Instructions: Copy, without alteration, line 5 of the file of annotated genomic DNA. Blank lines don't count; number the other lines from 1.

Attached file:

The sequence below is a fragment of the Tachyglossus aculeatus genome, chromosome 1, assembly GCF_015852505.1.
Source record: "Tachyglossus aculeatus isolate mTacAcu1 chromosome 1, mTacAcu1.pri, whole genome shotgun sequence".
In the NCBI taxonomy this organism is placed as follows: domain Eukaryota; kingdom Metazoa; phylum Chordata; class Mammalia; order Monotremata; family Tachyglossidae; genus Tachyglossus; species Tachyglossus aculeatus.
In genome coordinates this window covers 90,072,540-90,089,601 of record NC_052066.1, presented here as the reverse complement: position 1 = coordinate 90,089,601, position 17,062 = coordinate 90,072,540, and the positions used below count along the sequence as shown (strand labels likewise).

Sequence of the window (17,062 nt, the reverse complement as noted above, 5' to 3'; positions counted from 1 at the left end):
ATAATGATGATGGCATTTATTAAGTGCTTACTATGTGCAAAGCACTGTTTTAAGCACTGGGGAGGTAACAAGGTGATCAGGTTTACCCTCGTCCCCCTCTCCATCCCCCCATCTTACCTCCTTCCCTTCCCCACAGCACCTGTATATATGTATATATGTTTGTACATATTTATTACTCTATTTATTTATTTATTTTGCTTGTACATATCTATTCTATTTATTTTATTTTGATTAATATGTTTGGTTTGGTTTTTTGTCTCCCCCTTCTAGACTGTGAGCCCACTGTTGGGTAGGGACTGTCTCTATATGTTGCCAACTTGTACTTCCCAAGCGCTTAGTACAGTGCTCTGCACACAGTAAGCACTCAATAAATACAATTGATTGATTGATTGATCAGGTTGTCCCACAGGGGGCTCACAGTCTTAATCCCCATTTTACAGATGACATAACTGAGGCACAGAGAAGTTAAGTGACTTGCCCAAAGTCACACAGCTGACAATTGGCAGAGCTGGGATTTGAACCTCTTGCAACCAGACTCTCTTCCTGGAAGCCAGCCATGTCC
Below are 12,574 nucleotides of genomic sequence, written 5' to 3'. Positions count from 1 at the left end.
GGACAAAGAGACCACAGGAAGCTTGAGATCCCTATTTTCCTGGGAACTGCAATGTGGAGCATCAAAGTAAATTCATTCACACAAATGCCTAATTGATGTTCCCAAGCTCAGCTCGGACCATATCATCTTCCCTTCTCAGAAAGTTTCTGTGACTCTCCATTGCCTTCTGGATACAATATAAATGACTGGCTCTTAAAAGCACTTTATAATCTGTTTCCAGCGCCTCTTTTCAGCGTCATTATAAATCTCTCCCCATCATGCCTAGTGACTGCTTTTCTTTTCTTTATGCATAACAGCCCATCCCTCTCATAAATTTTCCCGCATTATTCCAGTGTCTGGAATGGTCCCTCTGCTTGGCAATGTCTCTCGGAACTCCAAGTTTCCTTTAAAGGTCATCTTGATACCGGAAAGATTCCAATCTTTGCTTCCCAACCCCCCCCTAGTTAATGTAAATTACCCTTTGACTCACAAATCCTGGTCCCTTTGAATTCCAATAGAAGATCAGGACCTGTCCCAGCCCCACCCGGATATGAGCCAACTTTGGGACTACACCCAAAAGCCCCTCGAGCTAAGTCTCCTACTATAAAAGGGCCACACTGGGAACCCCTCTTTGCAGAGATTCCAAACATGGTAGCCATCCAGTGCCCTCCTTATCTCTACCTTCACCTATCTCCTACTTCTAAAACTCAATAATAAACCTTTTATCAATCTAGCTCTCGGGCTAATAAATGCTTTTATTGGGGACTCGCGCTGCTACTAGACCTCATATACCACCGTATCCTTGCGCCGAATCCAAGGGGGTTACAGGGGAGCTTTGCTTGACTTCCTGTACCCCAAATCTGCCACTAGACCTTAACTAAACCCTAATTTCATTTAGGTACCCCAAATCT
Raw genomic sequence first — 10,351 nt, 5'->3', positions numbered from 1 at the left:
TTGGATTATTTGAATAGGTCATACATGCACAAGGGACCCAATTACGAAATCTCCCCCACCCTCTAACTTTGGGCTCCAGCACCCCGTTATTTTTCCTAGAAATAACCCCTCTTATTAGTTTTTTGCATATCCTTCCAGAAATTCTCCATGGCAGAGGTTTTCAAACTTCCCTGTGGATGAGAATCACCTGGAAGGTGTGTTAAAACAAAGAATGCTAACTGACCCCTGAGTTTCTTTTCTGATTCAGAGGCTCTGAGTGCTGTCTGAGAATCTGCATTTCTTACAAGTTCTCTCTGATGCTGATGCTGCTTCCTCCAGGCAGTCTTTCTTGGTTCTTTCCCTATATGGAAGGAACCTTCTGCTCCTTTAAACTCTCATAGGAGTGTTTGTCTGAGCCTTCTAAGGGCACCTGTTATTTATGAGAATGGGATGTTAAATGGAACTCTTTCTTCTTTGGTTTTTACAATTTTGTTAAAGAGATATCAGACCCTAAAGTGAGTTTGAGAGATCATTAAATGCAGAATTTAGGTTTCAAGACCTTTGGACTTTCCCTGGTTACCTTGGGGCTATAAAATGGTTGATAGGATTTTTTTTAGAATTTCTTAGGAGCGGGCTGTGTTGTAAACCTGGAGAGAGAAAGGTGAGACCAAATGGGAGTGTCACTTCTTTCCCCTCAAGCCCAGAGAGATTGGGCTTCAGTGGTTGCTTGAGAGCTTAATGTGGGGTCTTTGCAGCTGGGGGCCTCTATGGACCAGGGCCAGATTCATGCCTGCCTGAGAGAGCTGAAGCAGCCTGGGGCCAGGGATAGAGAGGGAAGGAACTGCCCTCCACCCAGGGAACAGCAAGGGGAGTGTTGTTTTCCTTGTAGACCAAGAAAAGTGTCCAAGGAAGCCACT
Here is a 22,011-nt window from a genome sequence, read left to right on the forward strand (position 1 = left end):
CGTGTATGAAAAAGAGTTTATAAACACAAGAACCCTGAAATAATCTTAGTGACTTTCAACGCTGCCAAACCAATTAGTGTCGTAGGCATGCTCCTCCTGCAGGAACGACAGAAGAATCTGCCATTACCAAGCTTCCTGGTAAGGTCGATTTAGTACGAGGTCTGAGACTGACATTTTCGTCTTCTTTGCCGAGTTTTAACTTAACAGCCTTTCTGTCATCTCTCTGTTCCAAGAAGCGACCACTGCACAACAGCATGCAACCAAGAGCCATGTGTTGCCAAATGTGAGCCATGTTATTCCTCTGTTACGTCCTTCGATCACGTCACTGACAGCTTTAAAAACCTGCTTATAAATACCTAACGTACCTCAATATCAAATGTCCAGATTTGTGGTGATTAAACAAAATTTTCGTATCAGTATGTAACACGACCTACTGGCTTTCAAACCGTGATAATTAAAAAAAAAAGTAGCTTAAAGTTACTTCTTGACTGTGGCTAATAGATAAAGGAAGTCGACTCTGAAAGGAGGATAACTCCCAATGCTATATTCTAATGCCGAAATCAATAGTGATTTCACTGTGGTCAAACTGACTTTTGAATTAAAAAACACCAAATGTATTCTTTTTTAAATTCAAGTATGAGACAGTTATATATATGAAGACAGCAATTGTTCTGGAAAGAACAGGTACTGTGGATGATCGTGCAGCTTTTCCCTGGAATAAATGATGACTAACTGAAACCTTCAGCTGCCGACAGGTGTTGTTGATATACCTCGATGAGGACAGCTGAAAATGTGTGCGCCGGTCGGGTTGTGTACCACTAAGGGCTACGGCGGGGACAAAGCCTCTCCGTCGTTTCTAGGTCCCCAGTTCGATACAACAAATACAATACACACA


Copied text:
Sequence of the window (17,062 nt, the reverse complement as noted above, 5' to 3'; positions counted from 1 at the left end):